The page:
“Vines are green and full of water,” said S. Kaan Kurtural, UC Davis professor of viticulture and oenology. “With the amount of water they can hold in their tissue, they become an oasis in a hot environment.” Sounds simple enough. But if all it takes to stop a fire is a living plant, then why don’t trees do the trick? “Forests have a lot of underbrush, so there’s a lot of fuel for a fire underneath the canopies,” Kurtural said.

Vineyards, by contrast, are well manicured. Aggressive pruning and leaf trimming regimens remove extraneous vegetation. By the time wildfire season hits, most grape growers have tilled their cover crop – the beneficial plants, such as rye and barley, that grow between rows of grapevines – which removes yet another burn risk. Unlike forests, most vineyards are irrigated regularly, keeping that inner tissue moist. By the time the Kincade Fire hit Alexander Valley, most of the region’s grapes had recently been picked. Farmers usually give their vines a big irrigation drip after harvest, so the valley was likely full of well-sated vines.

The layout of vineyards also helps. The typical California vineyard is densely planted and relatively uniform, acting like an infantry in tight, close formation. It’s hard for a fire to break through that army of standing water.” In this case, the monoculture is what makes them special,” Kurtural said.

So far, vineyards have seemed to be micro-breaks, not macro-breaks. They may save individual structures, but they seem unlikely to change the overall course of a large wildfire. And they’re helpless to defend when fires jump – which happens when wind carries burning material beyond the main fire, igniting a spot fire. That was the case with the Kincade Fire, which jumped early Sunday morning to the west side of Highway 128, where it met Soda Rock.” We take everything into account when we’re fighting these wildfires,” said McLean. “Natural boundaries, natural borders, natural defenses. A vineyard is one less thing that burns.”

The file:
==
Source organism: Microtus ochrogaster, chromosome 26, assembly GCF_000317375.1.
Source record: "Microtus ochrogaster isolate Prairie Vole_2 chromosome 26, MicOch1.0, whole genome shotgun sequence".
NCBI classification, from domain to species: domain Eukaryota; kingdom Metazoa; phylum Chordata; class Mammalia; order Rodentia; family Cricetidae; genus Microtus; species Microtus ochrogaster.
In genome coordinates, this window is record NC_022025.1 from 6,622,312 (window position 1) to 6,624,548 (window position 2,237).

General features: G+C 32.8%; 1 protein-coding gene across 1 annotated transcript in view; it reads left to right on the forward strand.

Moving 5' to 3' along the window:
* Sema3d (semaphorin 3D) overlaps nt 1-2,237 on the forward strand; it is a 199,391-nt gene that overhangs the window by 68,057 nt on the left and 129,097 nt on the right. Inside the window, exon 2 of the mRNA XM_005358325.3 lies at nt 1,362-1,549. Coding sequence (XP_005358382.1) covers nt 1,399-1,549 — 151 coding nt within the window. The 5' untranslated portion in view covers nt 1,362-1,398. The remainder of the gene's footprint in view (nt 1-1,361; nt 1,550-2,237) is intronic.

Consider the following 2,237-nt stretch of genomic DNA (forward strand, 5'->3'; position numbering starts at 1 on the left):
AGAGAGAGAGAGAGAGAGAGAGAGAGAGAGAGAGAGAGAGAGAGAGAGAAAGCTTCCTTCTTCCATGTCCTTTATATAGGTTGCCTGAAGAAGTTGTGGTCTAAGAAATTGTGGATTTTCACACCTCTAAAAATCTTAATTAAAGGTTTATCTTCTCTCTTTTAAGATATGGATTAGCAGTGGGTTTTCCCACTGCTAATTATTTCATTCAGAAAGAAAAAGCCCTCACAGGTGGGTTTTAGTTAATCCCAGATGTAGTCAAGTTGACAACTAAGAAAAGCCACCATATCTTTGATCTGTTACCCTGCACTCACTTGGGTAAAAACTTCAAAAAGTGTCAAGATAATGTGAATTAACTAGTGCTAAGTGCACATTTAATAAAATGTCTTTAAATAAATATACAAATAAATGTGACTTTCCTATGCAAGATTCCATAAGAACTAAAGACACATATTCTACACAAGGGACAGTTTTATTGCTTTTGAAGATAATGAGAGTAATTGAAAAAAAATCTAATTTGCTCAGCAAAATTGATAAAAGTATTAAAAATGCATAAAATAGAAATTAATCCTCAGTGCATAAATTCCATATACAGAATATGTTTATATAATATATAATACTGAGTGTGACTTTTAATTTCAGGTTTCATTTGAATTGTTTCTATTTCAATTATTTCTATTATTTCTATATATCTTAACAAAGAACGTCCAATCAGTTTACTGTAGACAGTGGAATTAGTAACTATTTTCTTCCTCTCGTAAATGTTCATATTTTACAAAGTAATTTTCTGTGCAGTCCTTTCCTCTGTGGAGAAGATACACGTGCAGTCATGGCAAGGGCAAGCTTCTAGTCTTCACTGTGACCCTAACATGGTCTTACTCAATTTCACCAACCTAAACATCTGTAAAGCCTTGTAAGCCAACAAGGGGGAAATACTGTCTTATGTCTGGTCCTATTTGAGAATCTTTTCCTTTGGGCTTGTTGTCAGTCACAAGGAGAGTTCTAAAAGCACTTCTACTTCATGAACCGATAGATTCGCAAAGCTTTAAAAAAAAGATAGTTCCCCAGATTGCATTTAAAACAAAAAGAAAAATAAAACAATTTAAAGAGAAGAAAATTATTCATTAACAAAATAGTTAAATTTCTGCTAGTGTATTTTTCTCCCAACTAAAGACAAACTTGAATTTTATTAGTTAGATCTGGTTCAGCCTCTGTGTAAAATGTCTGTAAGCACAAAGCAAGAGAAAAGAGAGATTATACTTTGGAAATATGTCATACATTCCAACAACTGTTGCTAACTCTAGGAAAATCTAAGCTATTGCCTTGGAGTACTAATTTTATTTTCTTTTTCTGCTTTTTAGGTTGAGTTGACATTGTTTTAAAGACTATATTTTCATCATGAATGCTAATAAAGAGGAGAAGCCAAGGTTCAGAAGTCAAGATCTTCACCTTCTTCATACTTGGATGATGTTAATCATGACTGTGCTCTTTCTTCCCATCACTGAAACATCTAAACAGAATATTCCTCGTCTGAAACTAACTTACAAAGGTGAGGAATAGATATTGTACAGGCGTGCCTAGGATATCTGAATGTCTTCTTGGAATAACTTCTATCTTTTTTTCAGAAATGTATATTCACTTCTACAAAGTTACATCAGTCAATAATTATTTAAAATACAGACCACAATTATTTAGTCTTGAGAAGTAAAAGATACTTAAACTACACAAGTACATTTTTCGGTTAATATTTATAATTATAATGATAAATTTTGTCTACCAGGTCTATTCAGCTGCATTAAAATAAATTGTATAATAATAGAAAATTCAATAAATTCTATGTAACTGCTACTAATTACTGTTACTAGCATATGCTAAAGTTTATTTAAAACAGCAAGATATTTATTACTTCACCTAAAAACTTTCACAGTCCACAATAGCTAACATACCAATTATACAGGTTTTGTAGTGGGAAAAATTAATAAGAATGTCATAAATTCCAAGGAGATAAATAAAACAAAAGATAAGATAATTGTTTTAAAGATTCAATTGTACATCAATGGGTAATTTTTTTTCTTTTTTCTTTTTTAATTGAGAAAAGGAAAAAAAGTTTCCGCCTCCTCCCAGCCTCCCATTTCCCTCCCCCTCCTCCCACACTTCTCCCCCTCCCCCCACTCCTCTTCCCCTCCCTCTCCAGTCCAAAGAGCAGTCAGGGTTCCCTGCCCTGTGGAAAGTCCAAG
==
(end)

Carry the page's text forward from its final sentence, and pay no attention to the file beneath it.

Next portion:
Can vines ever burn?

It’s possible but, according to Kurtural, unlikely. What does burn are the plastic irrigation lines, which hang near the base of vines. A vine would have to be exposed to heat for a very long period of time in order to desiccate and burn, and fires often move too fast for that to happen. Kurtural suspects that vines’ firefighting capacity may be enhanced as these natural disasters occur. “We’ve taken a lot of measurements of vines during these wildfires,” finding that the plants sometimes cease to perform photosynthesis due to the excess carbon in the air and the lack of sunlight from prolonged smoke, he said. “They certainly are confused, and they can’t photosynthesize. So all the water stays in the tissue,” Kurtural said. “That might be one of the reasons they’re so good at stopping the fires.”

The Brave New World of Tariffs

by Timothy Varan on Friday, November 1, 2019

In September the World Trade Organization (WTO) announced that the US was justified in imposing $7.5 billion dollars in tariffs against some European Union countries.  This is in response to what the US argues are unjustified subsidies that the same EU countries gave to Airbus, fifteen years ago, giving them an unfair advantage against American producer Boeing.  The result is that the US government has identified a list of products, of which many are categories of wine we sell, that will be subject to new tariffs beginning on October 18th.       At the moment I believe that the effect for us will be minimal with regard to the wines we sell in 2019. Inventory at distributors and in stock are not subject retroactively, so it will only apply to wines landing in bonded warehouses after October 18th. 

It’s not all bad news

Luckily all Italian, Greek, Portuguese and Austrian wines are excluded as well as any over 14% alcohol, regardless of country of origin.      Twenty years ago this would have been a bigger issue, but thanks to climate change, today most of the European reds we buy are at or near this threshold.  As wines under 15% alcohol are allowed to state their content with a variance of 1.5%, importers I have spoken with will simply relabel them above the minimum to avoid the tariffs.  However, many white wines from Europe fall well below this level and so they will likely be subject to tariffs.  This includes most Loire white wines, including Sancerre, many Rosé from France, Albarino and most Spanish white wines, and virtually all German white wines.  If you love those wines, you may want to consider stocking up.     

We have been here before, sort of…